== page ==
“No longer do governments and donors pay based on what they think will work, and then holding everyone accountable for what they are supposed to do, and sort of hoping for the best,” Lee says. “Instead, providers get a lot of flexibility to respond to the specific needs of the beneficiaries, and adapt their intervention based on what is working and what isn’t. All data driven. That’s really a radical shift.”
The same goes for the impact investment world, he adds. “We all know that one of the biggest challenges with the whole impact investing movement is ‘impact-washing’ and claiming SDG-linked results with activities that were going to happen anyway.
“I sincerely believe that the type of investment we are working with is the gold standard of impact investing, giving [investors] the opportunity for both financial returns as well as social returns that are directly tied to verified results and better learning outcomes for children.”
The call for proposals for both programmes has now been closed. EOF is now involved in the selection process, reviewing the bids.
Strong investor appetite
“There were initially quite a few sceptics”, says EOF’s chief operating officer Max McCabe. “People said: you’re not going to find investors who are willing to put their capital at risk. Looking at Sierra Leone, for instance. That’s indeed a tough environment to operate in.”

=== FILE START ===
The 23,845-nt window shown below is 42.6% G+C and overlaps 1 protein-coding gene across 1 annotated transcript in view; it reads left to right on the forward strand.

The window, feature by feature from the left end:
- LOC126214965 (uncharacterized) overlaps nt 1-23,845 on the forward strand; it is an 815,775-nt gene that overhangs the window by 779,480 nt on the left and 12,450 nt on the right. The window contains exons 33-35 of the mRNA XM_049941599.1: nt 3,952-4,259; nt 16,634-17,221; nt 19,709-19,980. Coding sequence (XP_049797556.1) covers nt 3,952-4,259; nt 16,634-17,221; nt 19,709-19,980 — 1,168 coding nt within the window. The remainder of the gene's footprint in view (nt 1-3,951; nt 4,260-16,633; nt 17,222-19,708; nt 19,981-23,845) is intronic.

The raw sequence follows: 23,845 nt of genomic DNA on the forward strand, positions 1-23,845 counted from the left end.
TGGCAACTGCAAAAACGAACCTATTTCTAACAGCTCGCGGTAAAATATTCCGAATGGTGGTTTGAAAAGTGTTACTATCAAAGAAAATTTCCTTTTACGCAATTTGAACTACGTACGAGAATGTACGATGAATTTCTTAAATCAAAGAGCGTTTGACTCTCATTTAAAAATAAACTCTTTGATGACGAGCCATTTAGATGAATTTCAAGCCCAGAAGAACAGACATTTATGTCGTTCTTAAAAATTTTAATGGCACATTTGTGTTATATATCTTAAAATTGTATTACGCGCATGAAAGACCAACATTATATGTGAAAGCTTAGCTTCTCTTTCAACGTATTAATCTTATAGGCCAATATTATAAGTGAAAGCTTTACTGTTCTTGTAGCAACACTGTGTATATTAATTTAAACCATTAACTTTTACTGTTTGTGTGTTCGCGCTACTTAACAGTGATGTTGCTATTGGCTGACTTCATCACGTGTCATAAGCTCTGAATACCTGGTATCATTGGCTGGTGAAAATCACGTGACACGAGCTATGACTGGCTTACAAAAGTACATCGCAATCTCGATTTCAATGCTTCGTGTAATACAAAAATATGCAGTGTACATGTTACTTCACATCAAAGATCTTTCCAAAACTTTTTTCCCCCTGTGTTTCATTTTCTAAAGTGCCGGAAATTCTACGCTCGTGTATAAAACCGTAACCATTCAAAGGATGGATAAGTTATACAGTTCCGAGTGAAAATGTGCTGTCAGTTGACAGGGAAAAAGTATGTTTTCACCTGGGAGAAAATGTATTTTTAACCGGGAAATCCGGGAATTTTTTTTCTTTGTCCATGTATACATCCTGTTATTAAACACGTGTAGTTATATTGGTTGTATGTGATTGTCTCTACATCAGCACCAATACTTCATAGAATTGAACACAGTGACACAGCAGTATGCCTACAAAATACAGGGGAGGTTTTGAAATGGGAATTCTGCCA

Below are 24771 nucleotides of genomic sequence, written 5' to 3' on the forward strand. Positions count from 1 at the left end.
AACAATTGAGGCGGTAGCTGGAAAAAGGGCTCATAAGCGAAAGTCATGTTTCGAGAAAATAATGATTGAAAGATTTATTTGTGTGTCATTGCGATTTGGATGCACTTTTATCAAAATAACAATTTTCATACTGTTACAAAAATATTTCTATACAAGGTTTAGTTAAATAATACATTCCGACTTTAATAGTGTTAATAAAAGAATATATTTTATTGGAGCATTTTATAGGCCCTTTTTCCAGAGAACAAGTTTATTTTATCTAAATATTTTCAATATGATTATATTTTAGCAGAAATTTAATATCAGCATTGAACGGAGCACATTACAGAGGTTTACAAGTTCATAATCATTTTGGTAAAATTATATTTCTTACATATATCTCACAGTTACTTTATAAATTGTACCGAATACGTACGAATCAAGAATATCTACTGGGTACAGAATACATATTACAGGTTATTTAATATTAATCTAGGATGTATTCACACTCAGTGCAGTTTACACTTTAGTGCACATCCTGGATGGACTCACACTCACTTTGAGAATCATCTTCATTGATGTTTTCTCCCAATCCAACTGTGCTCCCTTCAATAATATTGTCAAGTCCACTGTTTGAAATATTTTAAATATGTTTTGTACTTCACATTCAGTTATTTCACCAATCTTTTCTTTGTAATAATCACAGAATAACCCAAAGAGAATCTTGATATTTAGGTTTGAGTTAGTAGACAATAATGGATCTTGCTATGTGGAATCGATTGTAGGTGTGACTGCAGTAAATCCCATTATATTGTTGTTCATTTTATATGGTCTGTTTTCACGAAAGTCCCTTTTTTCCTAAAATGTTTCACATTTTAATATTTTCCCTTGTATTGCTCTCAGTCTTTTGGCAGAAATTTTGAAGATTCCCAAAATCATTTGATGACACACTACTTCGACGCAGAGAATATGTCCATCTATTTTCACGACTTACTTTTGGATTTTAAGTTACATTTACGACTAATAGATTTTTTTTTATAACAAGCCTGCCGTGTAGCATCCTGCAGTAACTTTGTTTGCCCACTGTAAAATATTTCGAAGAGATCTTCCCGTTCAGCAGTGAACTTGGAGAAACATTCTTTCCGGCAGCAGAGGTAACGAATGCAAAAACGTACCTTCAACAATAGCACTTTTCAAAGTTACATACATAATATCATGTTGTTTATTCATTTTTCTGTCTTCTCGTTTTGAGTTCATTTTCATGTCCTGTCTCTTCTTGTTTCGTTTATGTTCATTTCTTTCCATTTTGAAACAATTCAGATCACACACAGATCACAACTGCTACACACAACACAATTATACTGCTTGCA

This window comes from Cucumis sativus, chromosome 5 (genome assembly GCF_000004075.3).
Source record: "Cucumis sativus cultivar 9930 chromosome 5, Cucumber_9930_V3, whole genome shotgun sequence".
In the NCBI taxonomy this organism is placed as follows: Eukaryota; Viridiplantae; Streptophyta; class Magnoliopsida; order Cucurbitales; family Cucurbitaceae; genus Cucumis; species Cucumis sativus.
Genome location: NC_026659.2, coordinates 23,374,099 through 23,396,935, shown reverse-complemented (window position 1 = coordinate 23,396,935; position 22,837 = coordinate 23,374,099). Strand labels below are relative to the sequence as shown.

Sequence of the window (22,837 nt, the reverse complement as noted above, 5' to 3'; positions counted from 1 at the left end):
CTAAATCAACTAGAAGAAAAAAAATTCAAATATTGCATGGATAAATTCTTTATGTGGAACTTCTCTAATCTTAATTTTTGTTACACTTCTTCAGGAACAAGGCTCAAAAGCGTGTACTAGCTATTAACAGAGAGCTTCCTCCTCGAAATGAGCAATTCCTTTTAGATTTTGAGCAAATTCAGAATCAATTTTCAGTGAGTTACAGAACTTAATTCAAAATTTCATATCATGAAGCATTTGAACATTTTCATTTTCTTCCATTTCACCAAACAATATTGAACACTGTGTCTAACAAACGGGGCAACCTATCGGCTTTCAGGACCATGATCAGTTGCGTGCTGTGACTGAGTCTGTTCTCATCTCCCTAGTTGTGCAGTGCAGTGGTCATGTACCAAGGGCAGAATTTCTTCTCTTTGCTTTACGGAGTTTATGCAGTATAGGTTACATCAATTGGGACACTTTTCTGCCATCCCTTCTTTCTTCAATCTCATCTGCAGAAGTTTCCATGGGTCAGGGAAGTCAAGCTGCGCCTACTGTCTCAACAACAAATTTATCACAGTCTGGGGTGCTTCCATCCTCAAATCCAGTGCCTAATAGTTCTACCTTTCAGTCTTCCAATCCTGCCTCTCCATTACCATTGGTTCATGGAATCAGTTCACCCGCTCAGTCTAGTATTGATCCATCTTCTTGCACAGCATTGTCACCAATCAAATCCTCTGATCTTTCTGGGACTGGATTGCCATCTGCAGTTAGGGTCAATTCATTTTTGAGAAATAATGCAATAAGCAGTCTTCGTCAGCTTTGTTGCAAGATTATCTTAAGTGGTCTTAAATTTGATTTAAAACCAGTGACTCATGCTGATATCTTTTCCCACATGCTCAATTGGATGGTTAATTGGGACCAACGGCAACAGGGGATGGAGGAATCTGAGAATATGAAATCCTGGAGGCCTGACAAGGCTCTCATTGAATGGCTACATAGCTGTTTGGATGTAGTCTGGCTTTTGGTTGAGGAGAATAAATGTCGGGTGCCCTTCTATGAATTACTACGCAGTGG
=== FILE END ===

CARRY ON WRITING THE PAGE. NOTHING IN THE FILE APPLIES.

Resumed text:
However, getting the investment needed for both programmes turned out not to be a big problem. “We were heavily oversubscribed for the programmes in both countries. The level of investor and other funding as part of the proposals was roughly three times of what we needed.
“It turns out there is actually more than enough capital to support these outcomes programmes,” says McCabe, adding it’s still too early to name the investors involved.
Examples of foundations EOF is partnering with – especially in the field of early childhood education – are Big Win Philanthropy and the Lego Foundation. A ‘playbook’ will be published on how results-based financing can support the expansion of early childhood programmes which are affordable for both households and governments.
Also, a programme is being developed in partnership with the City Administration of Addis Ababa, aiming to reach all 1.3 million children in the Ethiopian city by 2026.